Our team brings together pediatric infectious disease specialists, HIV-trained nurses, HIV pharmacists, family educators and social services experts to care for children with HIV. The HIV Program offers full resources to support you and your child.
The earlier HIV is detected, the more likely the treatment will be successful. Treatment begins with medicines called highly active antiretroviral therapy (HAART) or combination antiretroviral therapy (cART). HAART attacks HIV in different ways, using combinations of at least three medicines.
Your child will take a combination of antiretroviral medicines for the rest of his or her life. It is important that your child take these medicines every day at the scheduled time. Skipping doses can cause the virus to become resistant to the medicines.
Once your child starts taking HIV medications, blood is drawn every three to four months. This helps doctors track the effectiveness of the medicines and look for any side effects. Successful treatment of a child with this infection involves the whole family. Our family-centered care for HIV is a partnership between your child, your family and our team.
Tell your child’s infectious disease specialist if another physician gives your child a prescription or an over-the-counter medicine. Also, remember to talk with your child’s pediatrician about immunizations your child needs for long-term health
Key Points to Remember
Key Points to Remember
- HIV is a chronic viral illness that weakens the body’s immune system.
- HIV is not spread by casual contact.
- HIV is treatable but not curable.
- If your child is diagnosed with HIV, start treatment early, stick to the medicine schedule and get follow-up care so your child lives a healthy life.
Support Services & Resources
Support Services & Resources
Visit these websites to learn more about HIV.
Riley at IU Health offers a broad range of supportive services to make life better for families who choose us for their children's care.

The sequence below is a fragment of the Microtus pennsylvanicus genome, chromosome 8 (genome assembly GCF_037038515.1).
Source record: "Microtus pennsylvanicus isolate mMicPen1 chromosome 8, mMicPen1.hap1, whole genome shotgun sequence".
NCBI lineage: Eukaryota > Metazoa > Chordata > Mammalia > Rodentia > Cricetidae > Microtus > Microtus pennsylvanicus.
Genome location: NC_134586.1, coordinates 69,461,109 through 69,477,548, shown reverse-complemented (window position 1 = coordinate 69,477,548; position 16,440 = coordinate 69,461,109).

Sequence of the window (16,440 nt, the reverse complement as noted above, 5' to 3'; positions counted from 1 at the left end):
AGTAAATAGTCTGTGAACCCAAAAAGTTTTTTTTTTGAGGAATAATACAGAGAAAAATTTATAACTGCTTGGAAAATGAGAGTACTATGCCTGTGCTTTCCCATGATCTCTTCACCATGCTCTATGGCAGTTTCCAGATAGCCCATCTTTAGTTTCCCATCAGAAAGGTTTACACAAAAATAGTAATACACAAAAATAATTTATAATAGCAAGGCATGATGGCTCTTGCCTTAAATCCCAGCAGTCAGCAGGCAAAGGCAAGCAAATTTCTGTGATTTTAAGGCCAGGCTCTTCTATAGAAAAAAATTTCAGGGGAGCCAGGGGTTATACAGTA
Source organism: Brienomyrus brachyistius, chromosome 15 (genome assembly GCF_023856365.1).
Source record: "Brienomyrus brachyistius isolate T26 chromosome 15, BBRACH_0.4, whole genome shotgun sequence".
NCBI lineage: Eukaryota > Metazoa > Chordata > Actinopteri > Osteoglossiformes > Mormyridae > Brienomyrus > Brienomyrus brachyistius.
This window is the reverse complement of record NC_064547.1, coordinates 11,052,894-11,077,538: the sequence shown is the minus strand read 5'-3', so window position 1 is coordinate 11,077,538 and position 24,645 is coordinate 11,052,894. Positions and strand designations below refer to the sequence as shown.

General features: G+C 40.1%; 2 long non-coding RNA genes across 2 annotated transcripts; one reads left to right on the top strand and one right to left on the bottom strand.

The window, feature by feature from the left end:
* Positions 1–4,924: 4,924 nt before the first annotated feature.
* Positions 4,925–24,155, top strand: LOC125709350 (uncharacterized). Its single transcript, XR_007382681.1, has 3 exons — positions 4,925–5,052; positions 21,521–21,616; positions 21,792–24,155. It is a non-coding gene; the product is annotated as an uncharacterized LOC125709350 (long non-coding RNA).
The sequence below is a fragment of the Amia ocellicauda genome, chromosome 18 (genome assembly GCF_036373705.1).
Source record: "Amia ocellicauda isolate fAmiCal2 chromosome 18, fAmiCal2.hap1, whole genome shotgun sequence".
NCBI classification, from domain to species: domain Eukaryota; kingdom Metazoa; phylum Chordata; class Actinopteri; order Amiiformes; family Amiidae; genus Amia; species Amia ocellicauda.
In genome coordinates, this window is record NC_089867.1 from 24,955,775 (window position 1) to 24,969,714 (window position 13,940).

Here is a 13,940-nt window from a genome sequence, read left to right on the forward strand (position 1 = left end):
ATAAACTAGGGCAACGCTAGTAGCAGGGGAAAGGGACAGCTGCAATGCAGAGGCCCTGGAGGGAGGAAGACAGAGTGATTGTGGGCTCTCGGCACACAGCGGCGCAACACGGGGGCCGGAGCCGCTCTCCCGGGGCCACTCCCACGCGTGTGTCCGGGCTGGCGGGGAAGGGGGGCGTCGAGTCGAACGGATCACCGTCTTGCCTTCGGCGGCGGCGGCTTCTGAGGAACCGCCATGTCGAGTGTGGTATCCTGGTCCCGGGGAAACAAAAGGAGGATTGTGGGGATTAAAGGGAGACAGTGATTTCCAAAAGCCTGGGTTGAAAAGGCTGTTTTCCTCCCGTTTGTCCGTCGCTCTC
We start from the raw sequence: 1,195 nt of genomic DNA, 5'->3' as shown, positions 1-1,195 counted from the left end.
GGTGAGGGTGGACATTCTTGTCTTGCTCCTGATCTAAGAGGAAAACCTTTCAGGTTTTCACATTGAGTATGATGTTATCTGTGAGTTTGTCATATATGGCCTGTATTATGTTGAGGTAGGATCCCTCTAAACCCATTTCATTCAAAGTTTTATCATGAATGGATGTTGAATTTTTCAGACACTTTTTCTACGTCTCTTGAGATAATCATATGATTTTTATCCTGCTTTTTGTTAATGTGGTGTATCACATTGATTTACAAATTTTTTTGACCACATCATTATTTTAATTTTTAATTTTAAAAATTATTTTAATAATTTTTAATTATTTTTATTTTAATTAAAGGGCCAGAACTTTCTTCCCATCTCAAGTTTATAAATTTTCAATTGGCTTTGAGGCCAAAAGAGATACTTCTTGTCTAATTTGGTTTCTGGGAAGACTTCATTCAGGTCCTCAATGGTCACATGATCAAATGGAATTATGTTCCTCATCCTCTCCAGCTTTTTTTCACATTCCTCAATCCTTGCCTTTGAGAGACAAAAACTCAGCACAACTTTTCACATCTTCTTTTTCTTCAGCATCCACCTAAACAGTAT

This government website provides information about HIV among pregnant women, infants and children.
Learn about the Ryan White Center for Infectious Disease and Global Health on the Indiana University School of Medicine website.
Ryan White was diagnosed with AIDS at age 13. Learn how he and his mother fought for his right to attend school and how they became the voice of reason about HIV/AIDS.
Paige Rawl has been treated for her HIV status at the Ryan White Center for Pediatric Infectious Disease and Global Health since her diagnosis. Learn how she inspired communities with her bravery and commitment to help others.
Other Helpful Information
HIV Program Follow-Up Visits | What to Expect (Riley at IU Health). HIV follow-up visits are very important for your child's health. Learn what to expect during these appointments.
Beginning HIV Treatment (Riley at IU Health). Learn more about the specifics of starting HIV treatment.
HIV Medication Guidelines (Riley at IU Health). These guidelines cover the side effects of HIV medication and how to manage your child's medications.
Liquid HIV Medicines (Riley at IU Health). This guide is helpful for children who are prescribed liquid HIV medicines.
Tablet HIV Medicines (Riley at IU Health). This guide is helpful for children who are prescribed tablet HIV medicines.